Employee Training Tops List of Financial CISO Priorities
Cybersecurity continues to be a top concern for financial institutions globally, but CISOs are split on their top priorities for securing their organizations against cyber-attacks.
According to the Financial Services Information Sharing and Analysis Center (FS-ISAC) 2018 CISO Cybersecurity Trends report, 35% of CISOs surveyed said that employee training is a top priority for improving security posture in the financial sector (respondents were all FS-ISAC members). Infrastructure upgrades and network defense were prioritized by 25% of CISOs, and breach prevention was the main thrust for 17%.
“The mission-essential business aspects that end-user security awareness training is now playing in global financial organizations must be front-and-center surrounding around all data handling and incident response,” said Dan Lohrmann, chief security officer at security awareness training provider Security Mentor, via email. “Companies can no longer just check the box when it comes to security awareness training. Effective, metrics-driven positive security training results come from brief, frequent and focused content that is intriguing, relevant and uses cutting-edge techniques such as gamification to make the lessons sticky. Staff must see the relevance of what they are learning, and that happens by teaching them things they don’t already know. As new people, processes and technology are introduced into workflows, the corresponding actions related to the business must adjust to the increasing cyberthreats that are facing global enterprises.”
Notably, while cybersecurity used to be handled in the server room, it is now a boardroom topic. The study found that quarterly reports to the board of directors were most common (53%), with some CISOs (8%) reporting more than four times a year or even on a monthly basis. In the era of increasing security threats and vulnerabilities, CISOs know that keeping top leadership and boards updated regularly on these security risks and effective defenses is a top priority.
The report also found that CISOs reporting into a technical function like CIO tended to prioritize infrastructure upgrades, network defense and breach prevention. On the other hand, CISOs reporting into a non-technical function like COO or general counsel prioritized employee training. The majority of CISOs still don’t report to the CEO (only 8%).
“One thing that is missing is trending forecasts on reporting structures,” said Greg Reber, CEO at AsTech, a San Francisco-based security consulting company, via email. “At AsTech, we see moves away from CISOs reporting to CIOs, as the incentives can be at odds – CIOs may need to get things done quickly to realize financial goals, moving processing to the cloud environments for example – while CISOs are chiefly concerned with risk management.”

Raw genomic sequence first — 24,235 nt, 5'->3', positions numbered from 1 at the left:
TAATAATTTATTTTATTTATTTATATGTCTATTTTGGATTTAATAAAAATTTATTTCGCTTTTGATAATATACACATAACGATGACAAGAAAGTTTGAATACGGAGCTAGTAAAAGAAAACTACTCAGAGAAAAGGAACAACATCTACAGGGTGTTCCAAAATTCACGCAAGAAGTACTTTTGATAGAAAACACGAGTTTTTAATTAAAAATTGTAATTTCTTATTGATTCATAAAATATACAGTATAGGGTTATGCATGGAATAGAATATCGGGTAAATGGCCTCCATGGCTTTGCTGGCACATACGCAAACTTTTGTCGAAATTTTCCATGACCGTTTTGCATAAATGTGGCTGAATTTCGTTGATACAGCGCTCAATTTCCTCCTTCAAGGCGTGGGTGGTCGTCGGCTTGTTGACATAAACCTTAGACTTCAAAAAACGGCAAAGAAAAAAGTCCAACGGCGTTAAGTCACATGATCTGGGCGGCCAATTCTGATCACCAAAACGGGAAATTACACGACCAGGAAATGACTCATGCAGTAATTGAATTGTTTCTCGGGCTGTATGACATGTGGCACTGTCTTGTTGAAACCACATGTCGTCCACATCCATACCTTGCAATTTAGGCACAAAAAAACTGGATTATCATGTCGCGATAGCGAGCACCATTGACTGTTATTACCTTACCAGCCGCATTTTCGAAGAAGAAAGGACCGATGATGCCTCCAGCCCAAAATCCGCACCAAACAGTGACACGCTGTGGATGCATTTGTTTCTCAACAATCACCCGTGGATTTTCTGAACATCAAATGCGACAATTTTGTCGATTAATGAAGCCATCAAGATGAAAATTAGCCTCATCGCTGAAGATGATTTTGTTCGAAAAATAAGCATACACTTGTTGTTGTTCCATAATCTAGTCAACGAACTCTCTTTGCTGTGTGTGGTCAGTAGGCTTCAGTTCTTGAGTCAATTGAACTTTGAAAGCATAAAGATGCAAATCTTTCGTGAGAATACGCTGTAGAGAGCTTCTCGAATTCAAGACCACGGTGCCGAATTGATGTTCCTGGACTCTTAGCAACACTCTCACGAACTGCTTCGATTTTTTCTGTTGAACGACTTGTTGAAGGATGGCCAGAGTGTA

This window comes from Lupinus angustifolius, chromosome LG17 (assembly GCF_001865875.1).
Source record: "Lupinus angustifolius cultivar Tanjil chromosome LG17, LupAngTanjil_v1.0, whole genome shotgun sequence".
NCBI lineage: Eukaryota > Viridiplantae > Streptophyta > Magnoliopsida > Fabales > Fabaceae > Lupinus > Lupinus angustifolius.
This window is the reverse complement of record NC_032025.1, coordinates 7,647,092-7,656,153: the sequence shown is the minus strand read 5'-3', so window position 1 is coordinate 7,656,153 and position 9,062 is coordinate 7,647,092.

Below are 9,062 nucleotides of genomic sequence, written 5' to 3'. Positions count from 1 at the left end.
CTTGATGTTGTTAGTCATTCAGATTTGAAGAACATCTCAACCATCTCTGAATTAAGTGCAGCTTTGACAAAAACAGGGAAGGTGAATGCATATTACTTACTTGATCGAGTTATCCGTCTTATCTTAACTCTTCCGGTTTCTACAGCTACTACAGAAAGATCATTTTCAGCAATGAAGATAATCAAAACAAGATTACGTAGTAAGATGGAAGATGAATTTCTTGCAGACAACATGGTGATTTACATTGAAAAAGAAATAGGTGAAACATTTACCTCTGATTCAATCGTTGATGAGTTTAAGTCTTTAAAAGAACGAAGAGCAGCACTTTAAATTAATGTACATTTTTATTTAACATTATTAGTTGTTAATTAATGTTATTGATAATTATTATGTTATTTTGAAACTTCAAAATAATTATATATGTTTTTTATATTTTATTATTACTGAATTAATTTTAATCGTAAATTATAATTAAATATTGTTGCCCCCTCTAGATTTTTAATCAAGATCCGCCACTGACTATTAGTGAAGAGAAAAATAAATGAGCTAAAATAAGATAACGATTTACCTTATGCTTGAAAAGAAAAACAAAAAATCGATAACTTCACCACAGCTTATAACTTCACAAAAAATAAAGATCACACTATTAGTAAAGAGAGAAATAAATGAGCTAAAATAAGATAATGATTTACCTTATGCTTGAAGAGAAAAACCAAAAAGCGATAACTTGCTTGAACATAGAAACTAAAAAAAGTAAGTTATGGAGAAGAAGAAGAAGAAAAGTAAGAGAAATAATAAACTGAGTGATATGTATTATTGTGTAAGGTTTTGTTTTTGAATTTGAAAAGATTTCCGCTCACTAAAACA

Bret Fund, founder and CEO at Denver-based cybersecurity academy SecureSet, told Infosecurity: “It’s interesting, though not surprising, to see that who a CISO reports to drives the types of investments organizations will make into security. I think that speaks to CISOs seeing first-hand how their largest risks of breach rest in the people component vs. the product or process components. Executives and boards cannot underestimate the need for a robust security culture inside their organizations and the way that you achieve that is through proper education and training.”
In the report, FS-ISAC encourages more frequent and timely reporting to the board of directors to ensure businesses maintain an "at the ready" risk posture and that cyber-practices are transparent to board members. CISOs should also have expanded reporting responsibilities or dual-reporting responsibilities within the corporate structure to ensure critical information flows freely. Free and direct flow of critical information to the CEO and to the board of directors will help increase transparency and facilitate faster decision-making, the group pointed out.
The report also included a list of best practices for security. Dovetailing with the priorities of the respondents, the group recommends training for employees, regardless of reporting structure, because employees serve as the first line of defense. This should include awareness about downloading and executing unknown applications on company assets and in accordance with corporate policies and relevant regulations, as well as training employees on how to report suspicious emails and attachments.
“Cybersecurity preparedness starts with proper training of employees,” said Kathie Miley, COO of Cybrary, via email. “We all know that cyber education is critical for today’s businesses, but it is particularly imperative for the financial sector. The bottom line is that employees must be held responsible and accountable for cybersecurity training and they need to understand the basics of cyber hygiene – it’s not just the job of the CISO or IT security teams anymore.”
She added, “Continuous learning should become a nonnegotiable requirement in every organization, at every level. We need to let staff learn and become part of the solution. Specifically, cybersecurity training programs within organizations should be distinct to their role; identify critical assets and expose employees to the impact of vulnerabilities on the organization, their job and their customers or stakeholders.”
Source: Information Security Magazine